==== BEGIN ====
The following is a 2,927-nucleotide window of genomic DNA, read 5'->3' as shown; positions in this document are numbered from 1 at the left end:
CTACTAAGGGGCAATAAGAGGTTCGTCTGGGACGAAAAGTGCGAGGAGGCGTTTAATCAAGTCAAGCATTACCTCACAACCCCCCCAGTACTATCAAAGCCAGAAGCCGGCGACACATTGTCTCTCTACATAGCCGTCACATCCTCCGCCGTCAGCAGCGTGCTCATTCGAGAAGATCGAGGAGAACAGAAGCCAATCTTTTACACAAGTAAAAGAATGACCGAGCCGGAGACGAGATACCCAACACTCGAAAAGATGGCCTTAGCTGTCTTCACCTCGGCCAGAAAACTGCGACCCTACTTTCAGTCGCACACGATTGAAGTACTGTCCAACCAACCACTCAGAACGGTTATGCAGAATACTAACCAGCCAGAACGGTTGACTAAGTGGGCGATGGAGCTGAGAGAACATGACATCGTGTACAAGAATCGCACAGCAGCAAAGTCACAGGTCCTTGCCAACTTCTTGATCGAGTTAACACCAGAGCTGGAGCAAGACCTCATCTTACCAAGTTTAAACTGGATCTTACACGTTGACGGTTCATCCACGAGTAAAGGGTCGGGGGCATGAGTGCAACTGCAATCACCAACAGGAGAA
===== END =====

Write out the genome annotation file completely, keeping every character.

The following is a 2,927-nucleotide window of genomic DNA, read 5'->3' as shown; positions in this document are numbered from 1 at the left end:
CTACTAAGGGGCAATAAGAGGTTCGTCTGGGACGAAAAGTGCGAGGAGGCGTTTAATCAAGTCAAGCATTACCTCACAACCCCCCCAGTACTATCAAAGCCAGAAGCCGGCGACACATTGTCTCTCTACATAGCCGTCACATCCTCCGCCGTCAGCAGCGTGCTCATTCGAGAAGATCGAGGAGAACAGAAGCCAATCTTTTACACAAGTAAAAGAATGACCGAGCCGGAGACGAGATACCCAACACTCGAAAAGATGGCCTTAGCTGTCTTCACCTCGGCCAGAAAACTGCGACCCTACTTTCAGTCGCACACGATTGAAGTACTGTCCAACCAACCACTCAGAACGGTTATGCAGAATACTAACCAGCCAGAACGGTTGACTAAGTGGGCGATGGAGCTGAGAGAACATGACATCGTGTACAAGAATCGCACAGCAGCAAAGTCACAGGTCCTTGCCAACTTCTTGATCGAGTTAACACCAGAGCTGGAGCAAGACCTCATCTTACCAAGTTTAAACTGGATCTTACACGTTGACGGTTCATCCACGAGTAAAGGGTCGGGGGCATGAGTGCAACTGCAATCACCAACAGGAGAA